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Loan Modification Attorney’s Alert to 3rd Party Purchasers

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Two recent decisions in the Florida 2nd and 5th District Courts of Appeal seem to indicate that the third party purchasers may have little or no right to participate in foreclosure proceedings related to the property in which they have an interest. This means that third party purchasers wishing to contest a foreclosure face a potentially major stumbling block in doing so. This introduces new risks to any decision to buy property which is being foreclosed on. Thankfully, Gary Handin, experienced loan modification attorney, is here to explain the consequences of these decisions for third party purchasers.

The broader context: Foreclosure

Foreclosure is a legal process which occurs when a creditor (usually the bank) claims the property of a debtor because they have consistently defaulted on mortgage repayments. If foreclosure is granted, the creditor may evict the homeowner, sell the house, and recover the outstanding balance of the mortgage from the sale. Although banks usually initiate foreclosure, recently, Home Owners’ Associations (HOAs) have begun to foreclose on homes when members consistently fail to pay their HOA fees.

The Pealer Decision

In the Pealer case, (Pealer v. Wilmington Trust, N.A., as Trustee for the MFRA Trust 2D15-2822, 2017 WL 104075 (Fla. 2d DCA March 171, 2017)), a third party had purchased a property at a Home Owners’ Association foreclosure sale, with actual knowledge that the bank had a mortgage over the property. However, she did not assume the mortgage of this property. When the bank initiated foreclosure proceedings on the home, both the mortgagors (the original homeowners) and the third party purchaser challenged the foreclosure proceeding. On the question of the third party’s rights to participate in the case (that is, her legal standing to join the case and make representations to the court), it was held that her interest in the foreclosure proceedings was merely speculative and therefore insufficient to establish her standing. The court’s basis for this decision was that since the purchaser had acquired the property whilst aware of the bank’s superior interest in the property, and since she had never assumed the mortgage, her interest in the property could only have been possessory (in other words, her interest was in possessing the property in the interim, perhaps making profits by renting it out, but not in actually acquiring the property). This finding was supported by the fact that there was no evidence she intended to redeem the property and protect her ownership of it. Thus, the court found that unless a third party purchaser is exercising her right of redemption and is genuinely intending to prevent the forced sale of the property, she has no basis for participating in foreclosure proceedings.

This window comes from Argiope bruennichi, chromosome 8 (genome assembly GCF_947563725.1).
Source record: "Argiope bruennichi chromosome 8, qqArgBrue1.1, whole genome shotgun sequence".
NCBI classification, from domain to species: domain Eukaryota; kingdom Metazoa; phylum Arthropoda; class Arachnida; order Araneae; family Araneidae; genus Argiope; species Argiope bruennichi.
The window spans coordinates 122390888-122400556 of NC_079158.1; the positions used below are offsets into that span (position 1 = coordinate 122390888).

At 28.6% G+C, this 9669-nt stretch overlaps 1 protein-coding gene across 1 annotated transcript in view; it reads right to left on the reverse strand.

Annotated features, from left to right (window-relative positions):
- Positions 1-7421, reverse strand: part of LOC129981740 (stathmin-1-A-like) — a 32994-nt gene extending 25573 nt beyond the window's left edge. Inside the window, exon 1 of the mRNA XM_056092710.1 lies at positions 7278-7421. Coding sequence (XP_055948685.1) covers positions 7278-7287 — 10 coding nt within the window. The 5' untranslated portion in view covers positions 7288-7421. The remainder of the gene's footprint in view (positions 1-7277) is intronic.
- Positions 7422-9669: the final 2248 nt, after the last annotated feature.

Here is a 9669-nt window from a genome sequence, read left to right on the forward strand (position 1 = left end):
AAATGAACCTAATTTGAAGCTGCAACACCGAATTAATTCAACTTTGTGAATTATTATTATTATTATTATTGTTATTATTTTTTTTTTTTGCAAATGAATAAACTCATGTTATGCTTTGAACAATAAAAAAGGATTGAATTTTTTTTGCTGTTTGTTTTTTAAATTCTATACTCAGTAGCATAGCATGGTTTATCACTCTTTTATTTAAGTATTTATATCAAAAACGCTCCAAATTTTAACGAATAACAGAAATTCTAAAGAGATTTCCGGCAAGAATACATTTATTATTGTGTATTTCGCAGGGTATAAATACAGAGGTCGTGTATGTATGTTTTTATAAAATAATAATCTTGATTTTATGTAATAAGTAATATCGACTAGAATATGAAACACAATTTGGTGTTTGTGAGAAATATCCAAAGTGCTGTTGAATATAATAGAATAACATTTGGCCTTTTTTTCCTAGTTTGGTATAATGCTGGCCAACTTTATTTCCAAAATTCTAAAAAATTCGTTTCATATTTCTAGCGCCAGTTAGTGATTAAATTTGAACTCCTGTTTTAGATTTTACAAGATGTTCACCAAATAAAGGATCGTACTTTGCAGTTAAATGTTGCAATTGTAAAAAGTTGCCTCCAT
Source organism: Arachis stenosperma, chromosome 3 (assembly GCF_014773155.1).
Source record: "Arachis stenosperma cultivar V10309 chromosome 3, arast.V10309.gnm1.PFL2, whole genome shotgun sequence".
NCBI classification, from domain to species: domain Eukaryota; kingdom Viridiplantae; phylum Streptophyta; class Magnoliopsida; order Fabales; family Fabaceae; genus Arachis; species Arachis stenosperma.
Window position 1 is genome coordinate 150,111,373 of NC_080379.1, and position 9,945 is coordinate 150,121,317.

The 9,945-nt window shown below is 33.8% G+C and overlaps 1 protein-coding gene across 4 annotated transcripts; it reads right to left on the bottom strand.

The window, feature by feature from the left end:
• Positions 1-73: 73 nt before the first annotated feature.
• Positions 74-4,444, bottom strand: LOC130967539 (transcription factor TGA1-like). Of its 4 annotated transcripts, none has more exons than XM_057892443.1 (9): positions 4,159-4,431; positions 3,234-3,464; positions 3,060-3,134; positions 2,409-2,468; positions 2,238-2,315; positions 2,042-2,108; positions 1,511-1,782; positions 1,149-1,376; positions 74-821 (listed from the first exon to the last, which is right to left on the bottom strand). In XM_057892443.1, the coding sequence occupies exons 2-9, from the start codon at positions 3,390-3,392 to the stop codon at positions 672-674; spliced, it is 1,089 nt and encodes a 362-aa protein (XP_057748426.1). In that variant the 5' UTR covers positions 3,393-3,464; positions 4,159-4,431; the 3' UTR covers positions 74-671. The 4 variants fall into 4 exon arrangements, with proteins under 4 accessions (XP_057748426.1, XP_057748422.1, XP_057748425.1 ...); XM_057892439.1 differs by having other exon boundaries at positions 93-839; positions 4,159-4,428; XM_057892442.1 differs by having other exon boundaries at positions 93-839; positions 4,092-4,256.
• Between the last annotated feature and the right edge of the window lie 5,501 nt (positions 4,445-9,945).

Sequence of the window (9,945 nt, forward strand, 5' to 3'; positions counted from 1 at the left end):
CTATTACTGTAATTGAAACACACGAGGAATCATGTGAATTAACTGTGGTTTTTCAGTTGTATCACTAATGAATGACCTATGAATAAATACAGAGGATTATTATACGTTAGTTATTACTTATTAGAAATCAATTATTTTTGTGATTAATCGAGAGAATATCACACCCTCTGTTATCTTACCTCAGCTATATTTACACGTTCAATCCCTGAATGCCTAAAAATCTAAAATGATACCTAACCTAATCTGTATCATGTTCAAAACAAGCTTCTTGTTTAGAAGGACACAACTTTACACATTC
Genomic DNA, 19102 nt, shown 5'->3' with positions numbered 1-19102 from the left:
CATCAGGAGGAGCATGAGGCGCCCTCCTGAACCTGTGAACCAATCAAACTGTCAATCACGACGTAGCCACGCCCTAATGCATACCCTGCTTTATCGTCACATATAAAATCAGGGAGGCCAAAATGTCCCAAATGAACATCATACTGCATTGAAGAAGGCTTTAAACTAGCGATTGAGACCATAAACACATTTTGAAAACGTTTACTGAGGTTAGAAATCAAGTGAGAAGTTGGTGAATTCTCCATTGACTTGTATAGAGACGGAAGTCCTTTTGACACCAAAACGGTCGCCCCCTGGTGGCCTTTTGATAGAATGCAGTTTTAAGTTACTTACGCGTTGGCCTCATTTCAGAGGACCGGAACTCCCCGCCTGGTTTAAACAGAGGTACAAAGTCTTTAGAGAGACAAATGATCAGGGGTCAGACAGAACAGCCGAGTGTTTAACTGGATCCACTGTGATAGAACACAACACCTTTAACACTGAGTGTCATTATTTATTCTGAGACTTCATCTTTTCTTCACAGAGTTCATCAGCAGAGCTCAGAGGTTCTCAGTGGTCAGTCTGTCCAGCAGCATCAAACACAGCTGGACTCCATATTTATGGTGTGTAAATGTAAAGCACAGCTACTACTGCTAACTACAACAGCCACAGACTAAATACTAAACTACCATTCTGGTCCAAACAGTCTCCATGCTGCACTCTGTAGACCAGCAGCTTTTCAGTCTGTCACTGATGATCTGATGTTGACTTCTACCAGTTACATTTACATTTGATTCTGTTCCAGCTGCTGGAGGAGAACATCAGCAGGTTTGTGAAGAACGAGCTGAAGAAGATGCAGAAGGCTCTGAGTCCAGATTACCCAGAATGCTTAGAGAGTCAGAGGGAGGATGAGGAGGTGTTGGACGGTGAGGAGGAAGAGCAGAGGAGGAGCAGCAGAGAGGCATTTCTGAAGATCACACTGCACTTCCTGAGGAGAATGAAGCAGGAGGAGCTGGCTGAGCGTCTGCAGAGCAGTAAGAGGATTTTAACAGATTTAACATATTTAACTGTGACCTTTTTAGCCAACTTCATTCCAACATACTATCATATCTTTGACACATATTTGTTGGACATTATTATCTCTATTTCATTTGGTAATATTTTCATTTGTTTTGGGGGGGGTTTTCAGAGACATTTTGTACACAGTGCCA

Investor Trustee Services case

A short while later, the 5th District Court of Appeal, in Investor Trustee Svcs, LLC v. DLJ Mortg. Capital, Inc. No. 5D15-3082, 2017 WL 1290010 (Fla. 5th DCA 2017), made further pronouncements on the rights of third party purchasers in relation to foreclosure proceedings. In that case, it was held that a third party who acquires rights to a property after a notice of foreclosure proceedings (a lis pendens) is recorded, is not entitled to participate in the foreclosure proceedings and has no legal standing to try to prevent the foreclosure. This means that if you, as a third party purchaser, purchase a property knowing that foreclosure proceedings have commenced, you will not be able to contest the foreclosure later on.

The advice of a loan modification attorney

Clearly, these cases have significant bearing on the rights of third party purchasers. If you are considering purchasing a home which has been foreclosed on in order to gain interim benefits – such making a return on your investment by renting it out, after having purchased it for a nominal bid – then you need to be aware that your ability to challenge the foreclosure proceedings later on, for whatever reason, has been severely limited by these decisions. Thus, it is always wise to consult a real estate legal practitioner in order to evaluate all the risks associated with these purchases.

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Gary I. Handin, P.A.

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